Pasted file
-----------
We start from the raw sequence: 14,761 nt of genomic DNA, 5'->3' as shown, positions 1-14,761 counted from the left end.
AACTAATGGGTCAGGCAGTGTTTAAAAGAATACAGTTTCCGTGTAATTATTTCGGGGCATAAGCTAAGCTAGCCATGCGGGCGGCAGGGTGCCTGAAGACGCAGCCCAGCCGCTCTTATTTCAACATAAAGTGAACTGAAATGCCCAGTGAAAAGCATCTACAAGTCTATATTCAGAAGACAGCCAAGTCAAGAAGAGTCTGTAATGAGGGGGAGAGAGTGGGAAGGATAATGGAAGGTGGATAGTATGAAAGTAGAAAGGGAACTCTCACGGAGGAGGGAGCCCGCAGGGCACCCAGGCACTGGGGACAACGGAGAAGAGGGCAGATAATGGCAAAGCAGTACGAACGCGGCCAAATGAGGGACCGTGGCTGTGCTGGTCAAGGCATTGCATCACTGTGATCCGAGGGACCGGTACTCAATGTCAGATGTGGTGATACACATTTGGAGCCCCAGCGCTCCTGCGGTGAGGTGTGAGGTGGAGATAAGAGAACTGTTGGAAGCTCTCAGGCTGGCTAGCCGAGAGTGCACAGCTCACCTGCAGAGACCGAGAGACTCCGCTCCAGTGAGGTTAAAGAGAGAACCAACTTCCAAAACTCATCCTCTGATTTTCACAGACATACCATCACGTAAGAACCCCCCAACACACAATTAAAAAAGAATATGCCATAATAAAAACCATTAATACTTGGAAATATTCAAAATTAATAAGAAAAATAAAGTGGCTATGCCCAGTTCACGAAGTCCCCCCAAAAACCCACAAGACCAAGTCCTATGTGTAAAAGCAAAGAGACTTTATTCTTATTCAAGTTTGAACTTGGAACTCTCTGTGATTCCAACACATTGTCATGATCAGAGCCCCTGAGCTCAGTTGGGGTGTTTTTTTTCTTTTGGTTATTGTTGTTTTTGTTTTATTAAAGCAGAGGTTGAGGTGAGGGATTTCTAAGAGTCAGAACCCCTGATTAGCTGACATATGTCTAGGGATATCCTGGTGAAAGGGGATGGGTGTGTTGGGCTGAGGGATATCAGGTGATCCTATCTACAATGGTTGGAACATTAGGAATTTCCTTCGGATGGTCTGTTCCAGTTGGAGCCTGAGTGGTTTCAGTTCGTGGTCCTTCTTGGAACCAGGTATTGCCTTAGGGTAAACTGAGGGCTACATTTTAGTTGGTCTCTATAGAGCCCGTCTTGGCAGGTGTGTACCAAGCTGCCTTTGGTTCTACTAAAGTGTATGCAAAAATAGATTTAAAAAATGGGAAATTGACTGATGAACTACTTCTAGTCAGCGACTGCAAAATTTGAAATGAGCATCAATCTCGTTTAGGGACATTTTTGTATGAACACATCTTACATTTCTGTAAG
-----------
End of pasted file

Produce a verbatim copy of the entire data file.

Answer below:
We start from the raw sequence: 14,761 nt of genomic DNA, 5'->3' as shown, positions 1-14,761 counted from the left end.
AACTAATGGGTCAGGCAGTGTTTAAAAGAATACAGTTTCCGTGTAATTATTTCGGGGCATAAGCTAAGCTAGCCATGCGGGCGGCAGGGTGCCTGAAGACGCAGCCCAGCCGCTCTTATTTCAACATAAAGTGAACTGAAATGCCCAGTGAAAAGCATCTACAAGTCTATATTCAGAAGACAGCCAAGTCAAGAAGAGTCTGTAATGAGGGGGAGAGAGTGGGAAGGATAATGGAAGGTGGATAGTATGAAAGTAGAAAGGGAACTCTCACGGAGGAGGGAGCCCGCAGGGCACCCAGGCACTGGGGACAACGGAGAAGAGGGCAGATAATGGCAAAGCAGTACGAACGCGGCCAAATGAGGGACCGTGGCTGTGCTGGTCAAGGCATTGCATCACTGTGATCCGAGGGACCGGTACTCAATGTCAGATGTGGTGATACACATTTGGAGCCCCAGCGCTCCTGCGGTGAGGTGTGAGGTGGAGATAAGAGAACTGTTGGAAGCTCTCAGGCTGGCTAGCCGAGAGTGCACAGCTCACCTGCAGAGACCGAGAGACTCCGCTCCAGTGAGGTTAAAGAGAGAACCAACTTCCAAAACTCATCCTCTGATTTTCACAGACATACCATCACGTAAGAACCCCCCAACACACAATTAAAAAAGAATATGCCATAATAAAAACCATTAATACTTGGAAATATTCAAAATTAATAAGAAAAATAAAGTGGCTATGCCCAGTTCACGAAGTCCCCCCAAAAACCCACAAGACCAAGTCCTATGTGTAAAAGCAAAGAGACTTTATTCTTATTCAAGTTTGAACTTGGAACTCTCTGTGATTCCAACACATTGTCATGATCAGAGCCCCTGAGCTCAGTTGGGGTGTTTTTTTTCTTTTGGTTATTGTTGTTTTTGTTTTATTAAAGCAGAGGTTGAGGTGAGGGATTTCTAAGAGTCAGAACCCCTGATTAGCTGACATATGTCTAGGGATATCCTGGTGAAAGGGGATGGGTGTGTTGGGCTGAGGGATATCAGGTGATCCTATCTACAATGGTTGGAACATTAGGAATTTCCTTCGGATGGTCTGTTCCAGTTGGAGCCTGAGTGGTTTCAGTTCGTGGTCCTTCTTGGAACCAGGTATTGCCTTAGGGTAAACTGAGGGCTACATTTTAGTTGGTCTCTATAGAGCCCGTCTTGGCAGGTGTGTACCAAGCTGCCTTTGGTTCTACTAAAGTGTATGCAAAAATAGATTTAAAAAATGGGAAATTGACTGATGAACTACTTCTAGTCAGCGACTGCAAAATTTGAAATGAGCATCAATCTCGTTTAGGGACATTTTTGTATGAACACATCTTACATTTCTGTAAG